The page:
Reset A A Font size: Print

FLORIDA DEPARTMENT OF REVENUE, o/b/o A.L., Appellant, v. S.B., Appellee.

No. 2D12–1278.

Decided: October 23, 2013

Pamela Jo Bondi, Attorney General and William H. Branch, Assistant Attorney General, Tallahassee, for Appellant. No appearance for Appellee.

The Department of Revenue seeks reversal of a trial court order dismissing with prejudice, for failure to join an indispensable party, its initial petition to establish paternity, child support, and for the award of other relief. The indispensable party was the child's legal father. The Department argues that because the dismissal was for a procedural error, not on the merits, the trial court should have dismissed the petition without prejudice. We agree and reverse. See Fla. R.App. P. 9.030(b)(1)(A).

Dismissal with prejudice is a severe sanction. See Obenschain v. Williams, 750 So.2d 771, 772 (Fla. 1st DCA 2000). The trial court should grant such relief only when the pleader has failed to state a cause of action and it conclusively appears that the pleader cannot possibly amend the pleading to state a cause of action. Id . at 772–73. A dismissal with prejudice can constitute an abuse of discretion where a party may be able to plead additional facts to support its cause of action or support another cause of action under a different legal theory. Id. at 773 (citing Kapley v. Borchers, 714 So.2d 1217, 1218 (Fla. 2d DCA 1998)). Thus, the trial court should hesitate to dismiss without giving the pleading party an opportunity to amend. See Kapley, 714 So.2d at 1218.

Further, an order dismissing a pleading for lack of an indispensable party is not a merits adjudication. Millsaps v. Orlando Wrecker, Inc., 634 So.2d 680, 681 (Fla. 5th DCA 1994) (citing In re C.T.D., 623 So.2d 834, 834 n. 1 (Fla. 4th DCA 1993); Fulmer v. N. Cent. Bank, 386 So.2d 856 (Fla. 2d DCA 1980)). A dismissal for failing to join an indispensable party should be without prejudice, unless the pleader refuses to amend to add a party necessary for a determination on the merits. See Millsaps, 634 So.2d at 681.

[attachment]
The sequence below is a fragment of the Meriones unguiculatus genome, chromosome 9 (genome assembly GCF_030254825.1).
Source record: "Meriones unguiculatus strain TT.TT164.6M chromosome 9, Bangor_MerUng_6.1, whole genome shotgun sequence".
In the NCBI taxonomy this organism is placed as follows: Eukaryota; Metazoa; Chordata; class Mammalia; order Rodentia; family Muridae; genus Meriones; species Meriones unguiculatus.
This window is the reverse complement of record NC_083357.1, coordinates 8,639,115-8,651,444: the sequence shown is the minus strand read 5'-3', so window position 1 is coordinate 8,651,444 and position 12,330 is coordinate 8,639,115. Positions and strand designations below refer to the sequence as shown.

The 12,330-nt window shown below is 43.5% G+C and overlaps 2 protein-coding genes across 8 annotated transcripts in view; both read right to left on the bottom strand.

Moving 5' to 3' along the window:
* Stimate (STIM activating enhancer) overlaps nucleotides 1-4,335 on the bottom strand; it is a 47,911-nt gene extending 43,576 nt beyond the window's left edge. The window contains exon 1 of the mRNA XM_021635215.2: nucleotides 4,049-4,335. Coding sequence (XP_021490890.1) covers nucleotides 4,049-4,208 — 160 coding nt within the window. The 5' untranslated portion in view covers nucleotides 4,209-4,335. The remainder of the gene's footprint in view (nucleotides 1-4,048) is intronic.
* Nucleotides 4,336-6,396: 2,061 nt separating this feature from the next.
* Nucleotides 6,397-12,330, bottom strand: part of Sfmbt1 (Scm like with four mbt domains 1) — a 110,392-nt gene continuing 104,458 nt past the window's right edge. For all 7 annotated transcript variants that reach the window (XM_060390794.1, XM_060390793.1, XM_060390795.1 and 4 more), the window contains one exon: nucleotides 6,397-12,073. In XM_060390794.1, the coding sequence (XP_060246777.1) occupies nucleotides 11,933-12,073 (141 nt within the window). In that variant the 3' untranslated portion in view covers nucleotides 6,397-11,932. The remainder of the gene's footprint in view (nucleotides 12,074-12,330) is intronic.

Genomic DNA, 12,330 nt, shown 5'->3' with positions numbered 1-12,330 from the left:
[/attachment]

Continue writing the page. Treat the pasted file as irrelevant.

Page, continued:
Additionally, although not raised by the Department, it appears that the trial court may have erred in dismissing the case on the theory that the Department failed to join an indispensable party. From the record, it appears that another man was listed as the father on the child's birth certificate.1 However, an order entered in 2001 vacated a judgment of paternity against that man. Another order entered in 2010 clarified that this other man was not the biological father and his name should be removed from the birth certificate.

The trial court should have entered an order of dismissal with leave to amend in order for the Department to allege the facts necessary to establish that the other man was not a necessary party to this proceeding.

We reverse and remand for further proceedings.

Reversed and remanded.

LaROSE, Judge.


Copied to clipboard